Yes, tech is changing everything. A new book might encourage you to embrace that change.
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We’re in a moment right now where we’re sort of mad at technology — our phones are sucking up all our time and data; our social media platforms are spreading misinformation and divisive arguments; there are privacy and ethical dilemmas around every corner. But there are those who still believe that innovation in tech will change our lives for the better.
Peter Diamandis is the founder of the X Prize Foundation and Singularity University. He’s also a co-author of the new book “The Future Is Faster Than You Think: How Converging Technologies Are Transforming Business, Industries, and Our Lives.” I recently spoke with Diamandis, who told me there were good things on the horizon. The following is an edited transcript of our conversation.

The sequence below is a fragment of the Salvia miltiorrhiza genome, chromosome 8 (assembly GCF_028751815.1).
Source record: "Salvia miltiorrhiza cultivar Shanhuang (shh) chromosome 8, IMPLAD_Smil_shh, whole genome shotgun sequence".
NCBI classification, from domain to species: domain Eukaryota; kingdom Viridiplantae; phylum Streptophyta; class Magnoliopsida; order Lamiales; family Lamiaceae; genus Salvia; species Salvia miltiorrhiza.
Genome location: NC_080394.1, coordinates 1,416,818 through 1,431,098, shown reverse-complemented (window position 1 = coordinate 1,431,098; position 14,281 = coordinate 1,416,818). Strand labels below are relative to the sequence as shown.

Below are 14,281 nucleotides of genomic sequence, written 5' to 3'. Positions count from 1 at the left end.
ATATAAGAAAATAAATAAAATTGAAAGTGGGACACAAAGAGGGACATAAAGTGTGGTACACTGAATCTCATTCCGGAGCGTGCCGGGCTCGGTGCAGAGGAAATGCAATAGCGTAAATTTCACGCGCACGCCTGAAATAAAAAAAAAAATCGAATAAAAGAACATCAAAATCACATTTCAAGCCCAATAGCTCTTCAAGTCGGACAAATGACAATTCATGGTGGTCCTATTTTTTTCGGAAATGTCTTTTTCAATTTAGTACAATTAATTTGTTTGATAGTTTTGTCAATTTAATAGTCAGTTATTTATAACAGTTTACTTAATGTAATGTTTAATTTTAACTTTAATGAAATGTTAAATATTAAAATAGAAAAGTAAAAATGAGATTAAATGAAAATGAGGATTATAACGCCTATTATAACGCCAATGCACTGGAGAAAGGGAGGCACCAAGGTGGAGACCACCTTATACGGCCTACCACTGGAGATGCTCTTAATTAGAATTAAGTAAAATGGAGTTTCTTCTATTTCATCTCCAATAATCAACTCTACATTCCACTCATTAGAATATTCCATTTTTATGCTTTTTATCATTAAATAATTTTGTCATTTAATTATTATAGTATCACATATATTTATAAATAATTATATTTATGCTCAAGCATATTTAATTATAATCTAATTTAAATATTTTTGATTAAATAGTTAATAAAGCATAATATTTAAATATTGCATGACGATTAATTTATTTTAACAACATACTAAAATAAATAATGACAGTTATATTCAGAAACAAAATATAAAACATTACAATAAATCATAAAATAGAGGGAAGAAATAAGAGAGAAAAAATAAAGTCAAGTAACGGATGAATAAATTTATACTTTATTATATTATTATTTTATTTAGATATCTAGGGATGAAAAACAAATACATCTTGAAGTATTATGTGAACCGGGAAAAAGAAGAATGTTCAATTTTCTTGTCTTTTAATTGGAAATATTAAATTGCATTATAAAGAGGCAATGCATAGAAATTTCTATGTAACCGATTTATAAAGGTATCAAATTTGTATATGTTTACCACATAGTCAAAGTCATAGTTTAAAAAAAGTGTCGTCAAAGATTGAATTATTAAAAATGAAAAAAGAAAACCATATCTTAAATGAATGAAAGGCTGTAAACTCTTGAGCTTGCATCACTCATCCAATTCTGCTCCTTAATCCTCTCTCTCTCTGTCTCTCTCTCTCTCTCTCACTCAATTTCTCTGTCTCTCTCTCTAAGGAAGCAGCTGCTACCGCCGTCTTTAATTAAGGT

Peter Diamandis: People are fearful about the future because they don’t understand what’s coming. And the rate of change is accelerating. If you’re a mom or a dad thinking about what career your kids should have, where they should go to school, should they even go to college? Will that still to be a thing? If you don’t have a clear understanding of the road ahead, it causes fear. A lot of what [this book] is about [is] giving people a view of what’s coming over the next 10 years. With that understanding, the realization [will be] that the world is getting better on so many levels. It’s a book about hope, it’s a book about what you might consider doing next and the tools we have to change the world.
Molly Wood: Do you think the skepticism is inevitable and part of the process of innovation, or do you ever think that this fear could become a real blocker?